Children and the court system

There are a number of occasions when children may be directly or indirectly involved in the court system and they will often require support through the process.

Within the UK there a two streams of court that children are most likely to be involved in, those cases that are being heard in criminal court and those heard in family court.  The experience of being involved in court cases can be very different from one child to the next, also depending on whether they are on trial, a witness or a bystander.  By its nature any court hearing is a very adversarial and adult focused process which then attempts to adapt to the needs of children as necessary.  Even if a child is not directly involved (e.g. not attending court, not giving evidence, etc.) they could potentially be picking up information through overhearing conversations or through certain adults telling them things in an attempt to get one over on the other party in the proceedings.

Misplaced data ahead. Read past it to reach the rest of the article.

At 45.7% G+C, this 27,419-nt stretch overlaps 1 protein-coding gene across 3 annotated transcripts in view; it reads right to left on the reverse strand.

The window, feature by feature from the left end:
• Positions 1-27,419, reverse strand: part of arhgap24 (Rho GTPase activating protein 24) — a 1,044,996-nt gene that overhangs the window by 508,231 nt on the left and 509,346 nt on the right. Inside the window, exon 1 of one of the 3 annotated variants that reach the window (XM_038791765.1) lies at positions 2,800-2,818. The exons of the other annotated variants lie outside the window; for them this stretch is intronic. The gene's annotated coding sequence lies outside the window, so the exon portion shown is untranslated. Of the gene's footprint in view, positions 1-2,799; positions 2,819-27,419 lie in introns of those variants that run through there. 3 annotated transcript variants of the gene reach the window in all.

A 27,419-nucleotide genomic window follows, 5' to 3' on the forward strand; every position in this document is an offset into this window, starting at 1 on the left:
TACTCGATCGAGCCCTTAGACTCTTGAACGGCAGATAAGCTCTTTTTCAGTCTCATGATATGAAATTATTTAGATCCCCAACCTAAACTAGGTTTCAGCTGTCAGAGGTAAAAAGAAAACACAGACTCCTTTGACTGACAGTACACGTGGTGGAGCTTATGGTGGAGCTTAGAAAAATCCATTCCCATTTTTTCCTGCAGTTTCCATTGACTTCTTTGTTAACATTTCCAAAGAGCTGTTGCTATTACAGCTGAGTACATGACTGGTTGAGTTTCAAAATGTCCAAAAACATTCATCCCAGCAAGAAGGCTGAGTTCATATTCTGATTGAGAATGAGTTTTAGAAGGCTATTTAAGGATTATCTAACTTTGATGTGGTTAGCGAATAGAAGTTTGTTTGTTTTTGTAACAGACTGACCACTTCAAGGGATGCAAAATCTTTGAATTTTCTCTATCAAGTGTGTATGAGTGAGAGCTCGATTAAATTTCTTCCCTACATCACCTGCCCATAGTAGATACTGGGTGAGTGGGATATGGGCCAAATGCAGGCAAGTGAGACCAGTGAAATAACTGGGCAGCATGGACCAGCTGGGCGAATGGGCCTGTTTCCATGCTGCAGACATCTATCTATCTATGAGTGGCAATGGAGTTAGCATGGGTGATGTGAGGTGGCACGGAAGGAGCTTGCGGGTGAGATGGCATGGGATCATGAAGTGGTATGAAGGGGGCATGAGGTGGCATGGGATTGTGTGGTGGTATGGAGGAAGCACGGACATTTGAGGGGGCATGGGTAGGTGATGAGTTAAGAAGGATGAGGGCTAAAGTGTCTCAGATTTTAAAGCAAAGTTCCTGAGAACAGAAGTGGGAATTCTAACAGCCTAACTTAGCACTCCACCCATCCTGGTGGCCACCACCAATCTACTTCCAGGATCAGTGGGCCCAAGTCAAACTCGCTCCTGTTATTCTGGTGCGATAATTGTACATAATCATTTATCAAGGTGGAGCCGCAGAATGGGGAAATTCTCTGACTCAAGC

The implication for safeguarding is therefore significant as at one end of the spectrum children and young people may require emotional support, may need plans in place to protect them from others due to their involvement in the court case or at the other end may just need a regular routine in order to counter the disruption in their home lives.

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Join safeguarding network for more information on how to identify children in the court system and intervene in schools.

  • Training resources for Safeguarding Leads to use in team meetings;
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